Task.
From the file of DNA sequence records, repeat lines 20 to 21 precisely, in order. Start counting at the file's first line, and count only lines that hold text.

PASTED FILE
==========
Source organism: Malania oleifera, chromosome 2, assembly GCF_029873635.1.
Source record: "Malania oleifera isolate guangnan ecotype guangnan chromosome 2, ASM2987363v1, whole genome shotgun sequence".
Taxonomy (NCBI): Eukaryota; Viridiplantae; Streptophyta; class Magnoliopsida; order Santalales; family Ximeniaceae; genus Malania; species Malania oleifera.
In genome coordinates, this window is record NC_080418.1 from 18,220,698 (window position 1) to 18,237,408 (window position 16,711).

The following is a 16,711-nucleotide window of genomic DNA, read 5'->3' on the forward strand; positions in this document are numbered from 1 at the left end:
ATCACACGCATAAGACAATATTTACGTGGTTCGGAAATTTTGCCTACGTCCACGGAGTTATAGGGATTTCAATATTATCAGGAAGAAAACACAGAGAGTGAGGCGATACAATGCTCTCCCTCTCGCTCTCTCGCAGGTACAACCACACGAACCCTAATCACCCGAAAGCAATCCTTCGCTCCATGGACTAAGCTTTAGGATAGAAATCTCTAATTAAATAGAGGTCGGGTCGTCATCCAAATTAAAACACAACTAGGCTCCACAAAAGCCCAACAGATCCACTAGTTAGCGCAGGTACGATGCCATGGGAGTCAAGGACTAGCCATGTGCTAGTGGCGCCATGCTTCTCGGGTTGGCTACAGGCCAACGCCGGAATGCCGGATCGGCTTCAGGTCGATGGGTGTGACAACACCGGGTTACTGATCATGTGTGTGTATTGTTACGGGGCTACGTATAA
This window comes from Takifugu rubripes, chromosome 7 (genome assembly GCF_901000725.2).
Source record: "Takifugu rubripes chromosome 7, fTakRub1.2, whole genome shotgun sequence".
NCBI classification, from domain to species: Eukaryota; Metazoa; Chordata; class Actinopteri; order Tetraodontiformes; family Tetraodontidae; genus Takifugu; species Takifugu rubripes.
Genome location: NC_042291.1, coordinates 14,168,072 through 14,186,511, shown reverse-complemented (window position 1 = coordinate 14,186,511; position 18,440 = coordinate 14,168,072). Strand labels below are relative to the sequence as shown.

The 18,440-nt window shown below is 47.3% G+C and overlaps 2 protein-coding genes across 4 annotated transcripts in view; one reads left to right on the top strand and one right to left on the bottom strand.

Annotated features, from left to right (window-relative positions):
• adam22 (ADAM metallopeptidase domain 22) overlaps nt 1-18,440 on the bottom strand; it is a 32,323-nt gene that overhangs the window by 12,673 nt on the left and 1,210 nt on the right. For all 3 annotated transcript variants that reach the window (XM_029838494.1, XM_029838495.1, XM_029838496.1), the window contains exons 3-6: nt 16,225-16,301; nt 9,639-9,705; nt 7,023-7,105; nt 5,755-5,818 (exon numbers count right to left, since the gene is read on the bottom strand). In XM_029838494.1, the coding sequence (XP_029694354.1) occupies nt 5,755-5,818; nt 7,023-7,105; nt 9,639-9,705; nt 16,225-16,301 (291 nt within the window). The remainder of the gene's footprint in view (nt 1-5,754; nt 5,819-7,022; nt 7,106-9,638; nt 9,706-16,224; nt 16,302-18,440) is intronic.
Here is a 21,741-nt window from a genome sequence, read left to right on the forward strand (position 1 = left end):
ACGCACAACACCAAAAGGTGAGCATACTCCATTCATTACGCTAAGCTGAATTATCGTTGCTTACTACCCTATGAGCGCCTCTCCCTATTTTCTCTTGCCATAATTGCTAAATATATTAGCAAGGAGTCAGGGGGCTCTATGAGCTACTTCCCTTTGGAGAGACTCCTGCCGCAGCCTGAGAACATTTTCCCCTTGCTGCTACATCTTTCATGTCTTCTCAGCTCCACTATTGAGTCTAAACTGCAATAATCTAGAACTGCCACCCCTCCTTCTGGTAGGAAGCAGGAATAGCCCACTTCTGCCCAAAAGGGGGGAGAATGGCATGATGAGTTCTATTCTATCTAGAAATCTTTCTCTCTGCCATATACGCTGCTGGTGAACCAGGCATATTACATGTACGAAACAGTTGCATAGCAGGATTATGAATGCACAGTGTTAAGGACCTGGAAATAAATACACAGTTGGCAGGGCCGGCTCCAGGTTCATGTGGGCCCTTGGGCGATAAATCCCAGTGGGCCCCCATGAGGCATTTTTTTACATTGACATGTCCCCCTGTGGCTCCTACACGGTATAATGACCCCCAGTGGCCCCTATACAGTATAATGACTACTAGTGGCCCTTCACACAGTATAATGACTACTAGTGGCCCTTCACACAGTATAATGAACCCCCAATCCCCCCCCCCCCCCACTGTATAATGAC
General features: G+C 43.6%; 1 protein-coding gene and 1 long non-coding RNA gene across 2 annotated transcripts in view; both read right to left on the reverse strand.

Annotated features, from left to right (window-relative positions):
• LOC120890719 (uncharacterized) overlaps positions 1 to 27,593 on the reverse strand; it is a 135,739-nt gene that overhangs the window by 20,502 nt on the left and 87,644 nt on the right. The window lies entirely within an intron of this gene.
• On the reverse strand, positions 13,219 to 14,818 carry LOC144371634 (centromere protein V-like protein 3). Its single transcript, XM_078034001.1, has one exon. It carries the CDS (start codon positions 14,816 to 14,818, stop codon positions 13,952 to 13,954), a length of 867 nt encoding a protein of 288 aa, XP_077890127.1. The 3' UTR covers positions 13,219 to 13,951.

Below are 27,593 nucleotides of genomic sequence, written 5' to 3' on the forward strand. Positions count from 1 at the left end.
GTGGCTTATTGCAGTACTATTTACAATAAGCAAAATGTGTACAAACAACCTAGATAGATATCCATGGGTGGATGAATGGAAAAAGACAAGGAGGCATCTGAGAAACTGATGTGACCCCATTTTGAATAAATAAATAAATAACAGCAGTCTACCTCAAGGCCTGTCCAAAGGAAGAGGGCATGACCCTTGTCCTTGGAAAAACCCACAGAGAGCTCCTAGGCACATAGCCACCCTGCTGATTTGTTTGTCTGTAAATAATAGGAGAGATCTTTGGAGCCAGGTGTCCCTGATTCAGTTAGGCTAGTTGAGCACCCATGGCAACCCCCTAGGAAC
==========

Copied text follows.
Below are 27,593 nucleotides of genomic sequence, written 5' to 3' on the forward strand. Positions count from 1 at the left end.
GTGGCTTATTGCAGTACTATTTACAATAAGCAAAATGTGTACAAACAACCTAGATAGATATCCATGGGTGGATGAATGGAAAAAGACAAGGAGGCATCTGAGAAACTGATGTGACCCCATTTTGAATAAATAAATAAATAACAGCAGTCTACCTCAAGGCCTGTCCAAAGGAAGAGGGCATGACCCTTGTCCTTGGAAAAACCCACAGAGAGCTCCTAGGCACATAGCCACCCTGCTGATTTGTTTGTCTGTAAATAATAGGAGAGATCTTTGGAGCCAGGTGTCCCTGATTCAGTTAGGCTAGTTGAGCACCCATGGCAACCCCCTAGGAAC